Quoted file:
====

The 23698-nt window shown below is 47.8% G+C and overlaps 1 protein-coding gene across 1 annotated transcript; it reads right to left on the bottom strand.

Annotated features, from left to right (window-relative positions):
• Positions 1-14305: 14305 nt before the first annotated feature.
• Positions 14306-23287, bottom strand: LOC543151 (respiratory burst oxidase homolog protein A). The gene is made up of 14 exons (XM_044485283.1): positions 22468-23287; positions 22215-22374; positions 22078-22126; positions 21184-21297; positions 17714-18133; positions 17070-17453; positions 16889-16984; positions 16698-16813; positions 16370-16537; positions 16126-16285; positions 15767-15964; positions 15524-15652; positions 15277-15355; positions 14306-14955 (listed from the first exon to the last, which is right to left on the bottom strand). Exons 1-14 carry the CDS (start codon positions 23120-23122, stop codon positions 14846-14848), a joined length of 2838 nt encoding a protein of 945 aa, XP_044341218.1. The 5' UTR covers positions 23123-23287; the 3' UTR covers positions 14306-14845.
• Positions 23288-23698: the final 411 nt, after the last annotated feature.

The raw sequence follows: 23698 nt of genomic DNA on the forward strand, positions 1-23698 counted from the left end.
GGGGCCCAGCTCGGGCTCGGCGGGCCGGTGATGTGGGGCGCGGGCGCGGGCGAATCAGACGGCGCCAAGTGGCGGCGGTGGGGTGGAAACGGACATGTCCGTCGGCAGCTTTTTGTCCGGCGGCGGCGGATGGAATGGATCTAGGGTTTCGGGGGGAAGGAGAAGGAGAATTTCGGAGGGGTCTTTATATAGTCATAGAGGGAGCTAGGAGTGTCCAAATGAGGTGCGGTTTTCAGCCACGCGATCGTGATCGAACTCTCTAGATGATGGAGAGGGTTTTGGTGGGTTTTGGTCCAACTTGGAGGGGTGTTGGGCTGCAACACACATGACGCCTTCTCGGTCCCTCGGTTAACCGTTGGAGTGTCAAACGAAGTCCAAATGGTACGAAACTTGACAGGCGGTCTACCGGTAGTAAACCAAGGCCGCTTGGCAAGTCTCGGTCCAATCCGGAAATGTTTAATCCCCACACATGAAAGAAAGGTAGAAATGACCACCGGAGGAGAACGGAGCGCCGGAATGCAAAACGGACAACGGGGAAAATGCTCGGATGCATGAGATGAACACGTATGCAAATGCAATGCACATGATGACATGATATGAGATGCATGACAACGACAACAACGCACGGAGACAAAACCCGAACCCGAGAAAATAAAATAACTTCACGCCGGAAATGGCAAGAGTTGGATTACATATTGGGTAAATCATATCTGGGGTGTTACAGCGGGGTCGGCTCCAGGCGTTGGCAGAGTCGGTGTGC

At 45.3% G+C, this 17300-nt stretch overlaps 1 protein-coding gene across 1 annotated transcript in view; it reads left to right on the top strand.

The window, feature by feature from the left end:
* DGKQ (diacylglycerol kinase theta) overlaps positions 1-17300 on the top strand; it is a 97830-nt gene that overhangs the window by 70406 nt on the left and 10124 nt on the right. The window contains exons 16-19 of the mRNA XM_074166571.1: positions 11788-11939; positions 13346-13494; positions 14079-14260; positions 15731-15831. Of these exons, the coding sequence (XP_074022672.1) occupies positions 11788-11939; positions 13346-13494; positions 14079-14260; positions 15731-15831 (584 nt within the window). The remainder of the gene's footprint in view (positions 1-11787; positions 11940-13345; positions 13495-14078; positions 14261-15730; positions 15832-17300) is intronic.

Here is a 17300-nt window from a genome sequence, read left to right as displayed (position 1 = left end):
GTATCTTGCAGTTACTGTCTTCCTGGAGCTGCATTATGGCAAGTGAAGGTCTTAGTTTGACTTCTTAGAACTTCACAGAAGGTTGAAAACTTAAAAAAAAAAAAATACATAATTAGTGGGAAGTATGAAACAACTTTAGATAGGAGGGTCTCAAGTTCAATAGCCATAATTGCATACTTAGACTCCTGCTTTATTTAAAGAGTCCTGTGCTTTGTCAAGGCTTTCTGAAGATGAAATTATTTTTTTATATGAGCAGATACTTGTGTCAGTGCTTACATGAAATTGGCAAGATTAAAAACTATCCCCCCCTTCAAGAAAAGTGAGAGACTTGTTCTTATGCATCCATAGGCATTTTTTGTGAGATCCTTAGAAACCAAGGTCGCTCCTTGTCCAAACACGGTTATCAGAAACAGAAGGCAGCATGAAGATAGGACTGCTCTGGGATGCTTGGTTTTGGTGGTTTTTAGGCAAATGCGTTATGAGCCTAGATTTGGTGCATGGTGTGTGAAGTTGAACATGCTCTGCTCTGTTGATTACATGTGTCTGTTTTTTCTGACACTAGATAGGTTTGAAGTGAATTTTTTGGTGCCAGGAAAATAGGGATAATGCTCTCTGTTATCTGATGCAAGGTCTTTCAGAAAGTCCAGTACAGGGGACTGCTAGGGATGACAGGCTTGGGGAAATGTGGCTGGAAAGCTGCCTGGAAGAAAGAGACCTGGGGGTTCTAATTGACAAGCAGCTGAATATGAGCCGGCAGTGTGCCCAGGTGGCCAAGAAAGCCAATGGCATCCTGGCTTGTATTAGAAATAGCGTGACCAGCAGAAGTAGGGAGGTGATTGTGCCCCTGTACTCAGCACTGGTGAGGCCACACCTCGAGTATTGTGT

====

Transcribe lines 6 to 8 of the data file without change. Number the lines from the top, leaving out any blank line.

The raw sequence follows: 23698 nt of genomic DNA on the forward strand, positions 1-23698 counted from the left end.
GGGGCCCAGCTCGGGCTCGGCGGGCCGGTGATGTGGGGCGCGGGCGCGGGCGAATCAGACGGCGCCAAGTGGCGGCGGTGGGGTGGAAACGGACATGTCCGTCGGCAGCTTTTTGTCCGGCGGCGGCGGATGGAATGGATCTAGGGTTTCGGGGGGAAGGAGAAGGAGAATTTCGGAGGGGTCTTTATATAGTCATAGAGGGAGCTAGGAGTGTCCAAATGAGGTGCGGTTTTCAGCCACGCGATCGTGATCGAACTCTCTAGATGATGGAGAGGGTTTTGGTGGGTTTTGGTCCAACTTGGAGGGGTGTTGGGCTGCAACACACATGACGCCTTCTCGGTCCCTCGGTTAACCGTTGGAGTGTCAAACGAAGTCCAAATGGTACGAAACTTGACAGGCGGTCTACCGGTAGTAAACCAAGGCCGCTTGGCAAGTCTCGGTCCAATCCGGAAATGTTTAATCCCCACACATGAAAGAAAGGTAGAAATGACCACCGGAGGAGAACGGAGCGCCGGAATGCAAAACGGACAACGGGGAAAATGCTCGGATGCATGAGATGAACACGTATGCAAATGCAATGCACATGATGACATGATATGAGATGCATGACAACGACAACAACGCACGGAGACAAAACCCGAACCCGAGAAAATAAAATAACTTCACGCCGGAAATGGCAAGAGTTGGATTACATATTGGGTAAATCATATCTGGGGTGTTACAGCGGGGTCGGCTCCAGGCGTTGGCAGAGTCGGTGTGC

At 45.3% G+C, this 17300-nt stretch overlaps 1 protein-coding gene across 1 annotated transcript in view; it reads left to right on the top strand.